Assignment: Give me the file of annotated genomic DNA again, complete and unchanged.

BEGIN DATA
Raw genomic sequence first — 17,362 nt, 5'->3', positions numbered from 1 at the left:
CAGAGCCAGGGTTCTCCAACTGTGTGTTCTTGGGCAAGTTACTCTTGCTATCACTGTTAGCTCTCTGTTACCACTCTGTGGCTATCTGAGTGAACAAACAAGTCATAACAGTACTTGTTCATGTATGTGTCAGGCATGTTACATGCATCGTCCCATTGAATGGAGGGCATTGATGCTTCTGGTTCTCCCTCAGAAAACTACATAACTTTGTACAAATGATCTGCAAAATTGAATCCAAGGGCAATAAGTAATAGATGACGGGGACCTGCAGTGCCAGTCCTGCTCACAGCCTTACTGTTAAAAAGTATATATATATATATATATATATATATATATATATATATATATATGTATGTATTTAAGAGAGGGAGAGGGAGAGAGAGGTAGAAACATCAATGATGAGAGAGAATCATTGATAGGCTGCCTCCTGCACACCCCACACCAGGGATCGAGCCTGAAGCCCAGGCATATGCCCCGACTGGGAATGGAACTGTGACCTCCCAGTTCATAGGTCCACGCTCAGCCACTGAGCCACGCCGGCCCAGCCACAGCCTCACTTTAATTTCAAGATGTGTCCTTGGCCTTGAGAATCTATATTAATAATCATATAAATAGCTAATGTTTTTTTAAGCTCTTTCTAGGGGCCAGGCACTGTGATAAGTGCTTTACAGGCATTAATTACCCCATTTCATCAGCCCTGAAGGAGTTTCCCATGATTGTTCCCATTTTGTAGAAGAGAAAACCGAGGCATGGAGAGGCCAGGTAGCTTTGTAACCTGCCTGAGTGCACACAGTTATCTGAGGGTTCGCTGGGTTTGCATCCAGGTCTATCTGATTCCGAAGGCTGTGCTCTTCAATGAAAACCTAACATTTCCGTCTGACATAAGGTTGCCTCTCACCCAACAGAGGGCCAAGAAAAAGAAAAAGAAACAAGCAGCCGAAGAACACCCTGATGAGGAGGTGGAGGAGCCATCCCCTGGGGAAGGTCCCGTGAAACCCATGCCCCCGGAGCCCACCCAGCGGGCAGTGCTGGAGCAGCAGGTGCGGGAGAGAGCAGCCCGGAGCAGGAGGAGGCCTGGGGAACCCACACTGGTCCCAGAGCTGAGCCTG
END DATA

Raw genomic sequence first — 17,362 nt, 5'->3', positions numbered from 1 at the left:
CAGAGCCAGGGTTCTCCAACTGTGTGTTCTTGGGCAAGTTACTCTTGCTATCACTGTTAGCTCTCTGTTACCACTCTGTGGCTATCTGAGTGAACAAACAAGTCATAACAGTACTTGTTCATGTATGTGTCAGGCATGTTACATGCATCGTCCCATTGAATGGAGGGCATTGATGCTTCTGGTTCTCCCTCAGAAAACTACATAACTTTGTACAAATGATCTGCAAAATTGAATCCAAGGGCAATAAGTAATAGATGACGGGGACCTGCAGTGCCAGTCCTGCTCACAGCCTTACTGTTAAAAAGTATATATATATATATATATATATATATATATATATATATATATATGTATGTATTTAAGAGAGGGAGAGGGAGAGAGAGGTAGAAACATCAATGATGAGAGAGAATCATTGATAGGCTGCCTCCTGCACACCCCACACCAGGGATCGAGCCTGAAGCCCAGGCATATGCCCCGACTGGGAATGGAACTGTGACCTCCCAGTTCATAGGTCCACGCTCAGCCACTGAGCCACGCCGGCCCAGCCACAGCCTCACTTTAATTTCAAGATGTGTCCTTGGCCTTGAGAATCTATATTAATAATCATATAAATAGCTAATGTTTTTTTAAGCTCTTTCTAGGGGCCAGGCACTGTGATAAGTGCTTTACAGGCATTAATTACCCCATTTCATCAGCCCTGAAGGAGTTTCCCATGATTGTTCCCATTTTGTAGAAGAGAAAACCGAGGCATGGAGAGGCCAGGTAGCTTTGTAACCTGCCTGAGTGCACACAGTTATCTGAGGGTTCGCTGGGTTTGCATCCAGGTCTATCTGATTCCGAAGGCTGTGCTCTTCAATGAAAACCTAACATTTCCGTCTGACATAAGGTTGCCTCTCACCCAACAGAGGGCCAAGAAAAAGAAAAAGAAACAAGCAGCCGAAGAACACCCTGATGAGGAGGTGGAGGAGCCATCCCCTGGGGAAGGTCCCGTGAAACCCATGCCCCCGGAGCCCACCCAGCGGGCAGTGCTGGAGCAGCAGGTGCGGGAGAGAGCAGCCCGGAGCAGGAGGAGGCCTGGGGAACCCACACTGGTCCCAGAGCTGAGCCTG